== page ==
Identifying EGFR Mutations in NSCLC and Optimizing Therapy - Episode 4

Patient-reported Outcomes with TKIs

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Beyond measuring survival benefits in clinical trials it is important to examine more humanistic measures, such as quality of life (QoL), which is often related to the extent a patient experiences side effects. Using patient reported outcomes can not only corroborate physician reports of toxicity, but can assess patients’ experiences. Lecia V. Sequist, MD, MPH, stresses that QoL is one of the most important aspects of treatment for many patients.

The LUX-Lung-3 and LUX-Lung-6 trials administered extensive patient questionnaires. These data showed that patients in the afatinib arm, compared with the chemotherapy arm, had a more rapid and deeper improvement in many of their cancer-related symptoms, including cough, shortness of breath, and chest pain. In addition, the data showed an overall global improvement in QoL that was more dramatic with afatinib compared with chemotherapy. These patient-reported outcomes help demonstrate that targeted therapy, such as tyrosine-kinase inhibitors (TKIs), can improve patients’ QoL.

Drug-related side effects are often more mild with targeted agents compared with other treatment options. Still, patients must be prepared to experience some side effects, and physicians must be prepared to manage these adverse events. The two critical parts of the body that harbor EGFR are the skin and the gut, explains Corey J. Langer, MD. As a result, the two most common side effects related to EGFR inhibition are maculopapular rash and diarrhea.

For patients experiencing rash, basic interventions can include topical emollients; however, topical antibiotics may be necessary for a pustule rash, or if the rash spreads to the face. Some physicians may choose to use prophylactic antibiotics, such as doxycycline, which can mitigate the severity of rash after a patient has started the therapy.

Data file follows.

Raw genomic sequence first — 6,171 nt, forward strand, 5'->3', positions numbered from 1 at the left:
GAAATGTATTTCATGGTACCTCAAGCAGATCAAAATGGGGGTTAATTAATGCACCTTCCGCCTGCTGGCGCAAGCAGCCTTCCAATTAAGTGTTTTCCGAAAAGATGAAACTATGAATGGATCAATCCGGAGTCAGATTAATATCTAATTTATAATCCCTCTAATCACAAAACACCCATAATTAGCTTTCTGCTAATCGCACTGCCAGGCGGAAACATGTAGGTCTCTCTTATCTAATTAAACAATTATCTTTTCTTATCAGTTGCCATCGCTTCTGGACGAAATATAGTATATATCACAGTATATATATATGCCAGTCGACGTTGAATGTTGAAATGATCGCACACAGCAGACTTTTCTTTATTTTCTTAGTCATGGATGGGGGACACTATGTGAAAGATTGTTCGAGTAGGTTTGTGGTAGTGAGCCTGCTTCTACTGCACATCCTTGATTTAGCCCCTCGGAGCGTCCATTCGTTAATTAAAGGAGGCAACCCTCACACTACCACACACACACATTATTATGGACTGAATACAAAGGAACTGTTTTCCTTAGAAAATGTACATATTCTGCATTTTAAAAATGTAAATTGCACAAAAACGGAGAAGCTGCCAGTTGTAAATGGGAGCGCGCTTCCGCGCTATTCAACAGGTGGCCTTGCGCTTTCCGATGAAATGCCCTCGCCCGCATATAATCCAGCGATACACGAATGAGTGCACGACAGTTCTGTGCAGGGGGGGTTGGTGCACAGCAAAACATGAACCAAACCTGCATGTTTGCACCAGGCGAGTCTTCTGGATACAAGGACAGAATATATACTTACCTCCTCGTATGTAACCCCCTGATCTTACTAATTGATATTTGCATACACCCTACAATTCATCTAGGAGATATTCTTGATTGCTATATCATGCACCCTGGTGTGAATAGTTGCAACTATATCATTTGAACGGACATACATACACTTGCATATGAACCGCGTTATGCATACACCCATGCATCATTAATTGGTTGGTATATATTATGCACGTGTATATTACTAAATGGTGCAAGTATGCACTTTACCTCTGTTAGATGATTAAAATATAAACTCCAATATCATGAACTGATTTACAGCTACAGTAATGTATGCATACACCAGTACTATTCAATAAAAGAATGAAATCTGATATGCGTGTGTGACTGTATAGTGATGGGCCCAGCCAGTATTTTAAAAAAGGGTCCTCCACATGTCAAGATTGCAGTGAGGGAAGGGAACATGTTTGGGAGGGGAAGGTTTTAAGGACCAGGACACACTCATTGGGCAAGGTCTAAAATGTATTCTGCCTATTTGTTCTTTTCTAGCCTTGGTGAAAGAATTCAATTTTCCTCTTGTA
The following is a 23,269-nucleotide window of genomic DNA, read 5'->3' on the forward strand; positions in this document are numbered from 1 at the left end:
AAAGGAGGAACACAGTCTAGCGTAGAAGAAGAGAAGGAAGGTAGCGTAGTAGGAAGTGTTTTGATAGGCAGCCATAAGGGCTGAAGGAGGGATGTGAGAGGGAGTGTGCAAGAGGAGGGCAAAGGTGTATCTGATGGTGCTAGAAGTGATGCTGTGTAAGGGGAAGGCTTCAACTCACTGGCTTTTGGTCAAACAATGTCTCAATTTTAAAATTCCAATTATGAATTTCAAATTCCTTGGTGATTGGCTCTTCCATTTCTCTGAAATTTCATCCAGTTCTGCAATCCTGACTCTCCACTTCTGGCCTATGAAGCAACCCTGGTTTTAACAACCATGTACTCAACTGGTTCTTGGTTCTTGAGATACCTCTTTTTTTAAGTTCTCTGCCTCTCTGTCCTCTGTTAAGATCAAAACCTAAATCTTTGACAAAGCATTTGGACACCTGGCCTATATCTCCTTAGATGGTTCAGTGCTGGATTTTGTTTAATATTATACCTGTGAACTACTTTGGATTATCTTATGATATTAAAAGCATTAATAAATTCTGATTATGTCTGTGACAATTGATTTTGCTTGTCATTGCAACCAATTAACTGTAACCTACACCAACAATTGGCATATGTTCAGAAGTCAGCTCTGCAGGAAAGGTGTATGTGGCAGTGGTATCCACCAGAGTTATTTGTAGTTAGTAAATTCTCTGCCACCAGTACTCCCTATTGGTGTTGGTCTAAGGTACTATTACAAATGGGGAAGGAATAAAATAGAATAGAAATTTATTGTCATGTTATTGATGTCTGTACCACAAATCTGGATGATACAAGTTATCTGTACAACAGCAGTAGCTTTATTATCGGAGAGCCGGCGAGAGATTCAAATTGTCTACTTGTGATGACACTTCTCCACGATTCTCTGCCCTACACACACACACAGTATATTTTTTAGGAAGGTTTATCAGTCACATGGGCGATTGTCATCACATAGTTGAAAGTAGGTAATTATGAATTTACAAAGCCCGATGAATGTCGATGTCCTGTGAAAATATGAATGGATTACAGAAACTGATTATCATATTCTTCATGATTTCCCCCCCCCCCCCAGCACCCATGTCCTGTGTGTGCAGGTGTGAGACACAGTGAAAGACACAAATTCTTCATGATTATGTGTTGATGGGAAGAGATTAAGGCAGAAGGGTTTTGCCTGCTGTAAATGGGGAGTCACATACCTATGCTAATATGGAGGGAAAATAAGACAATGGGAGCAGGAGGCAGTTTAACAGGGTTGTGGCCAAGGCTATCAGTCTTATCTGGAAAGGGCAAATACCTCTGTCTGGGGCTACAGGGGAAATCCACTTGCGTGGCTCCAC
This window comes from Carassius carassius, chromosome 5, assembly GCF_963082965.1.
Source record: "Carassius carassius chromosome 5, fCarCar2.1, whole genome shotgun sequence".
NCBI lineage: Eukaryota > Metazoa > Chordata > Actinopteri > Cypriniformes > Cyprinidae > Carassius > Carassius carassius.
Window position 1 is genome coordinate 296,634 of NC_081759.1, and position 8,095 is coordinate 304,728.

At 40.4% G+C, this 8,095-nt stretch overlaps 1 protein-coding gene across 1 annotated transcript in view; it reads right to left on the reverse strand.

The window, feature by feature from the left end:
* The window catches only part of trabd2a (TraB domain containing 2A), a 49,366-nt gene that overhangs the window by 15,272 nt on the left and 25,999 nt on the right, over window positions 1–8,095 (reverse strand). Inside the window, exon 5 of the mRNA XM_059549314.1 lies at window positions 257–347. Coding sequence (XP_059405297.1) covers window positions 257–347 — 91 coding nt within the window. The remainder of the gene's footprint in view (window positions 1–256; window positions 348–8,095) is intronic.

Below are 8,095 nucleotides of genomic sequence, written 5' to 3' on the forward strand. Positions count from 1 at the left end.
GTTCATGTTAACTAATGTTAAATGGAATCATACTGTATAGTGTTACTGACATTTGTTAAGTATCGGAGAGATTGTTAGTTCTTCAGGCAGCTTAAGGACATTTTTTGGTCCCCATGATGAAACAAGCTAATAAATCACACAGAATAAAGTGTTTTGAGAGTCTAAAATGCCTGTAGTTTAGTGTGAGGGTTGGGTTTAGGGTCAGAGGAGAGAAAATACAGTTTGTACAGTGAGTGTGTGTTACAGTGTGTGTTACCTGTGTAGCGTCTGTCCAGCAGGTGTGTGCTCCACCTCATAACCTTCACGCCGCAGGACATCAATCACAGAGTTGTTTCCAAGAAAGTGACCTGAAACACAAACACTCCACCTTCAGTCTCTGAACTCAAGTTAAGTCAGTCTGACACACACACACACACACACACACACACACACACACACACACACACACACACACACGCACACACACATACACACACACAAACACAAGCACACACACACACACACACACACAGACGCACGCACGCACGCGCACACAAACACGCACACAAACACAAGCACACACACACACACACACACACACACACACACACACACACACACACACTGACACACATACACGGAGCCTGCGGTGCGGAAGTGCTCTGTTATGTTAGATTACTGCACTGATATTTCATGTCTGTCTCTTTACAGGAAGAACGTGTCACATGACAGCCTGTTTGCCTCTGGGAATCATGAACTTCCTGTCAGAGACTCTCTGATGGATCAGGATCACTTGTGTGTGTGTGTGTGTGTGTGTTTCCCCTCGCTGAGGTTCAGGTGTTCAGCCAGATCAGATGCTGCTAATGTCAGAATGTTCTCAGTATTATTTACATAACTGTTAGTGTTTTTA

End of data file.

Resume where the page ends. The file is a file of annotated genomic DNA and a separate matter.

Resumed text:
Approximately 60% to 80% of patients taking TKIs will experience diarrhea, and 10% to 15% of these patients will have grade 3 diarrhea. Patients should be instructed to take antidiarrheal agents (eg, Imodium) at the first sign of symptoms. These antidiarrheal agents can be titrated based on the severity.

The more common side effects usually occur a couple of weeks after starting a TKI, and often will start to dissipate over time, without any dose adjustment. Other occasional side effects include stomatitis, which may be more common with afatinib, and paronychia and digital fissure, which can be easily treated. A more severe, but rare, side effect is interstitial lung disease (ILD) and interstitial pneumonia, which is heralded by shortness of breath, cough, and hypoxia. When ILD is diagnosed, the TKI should be discontinued immediately.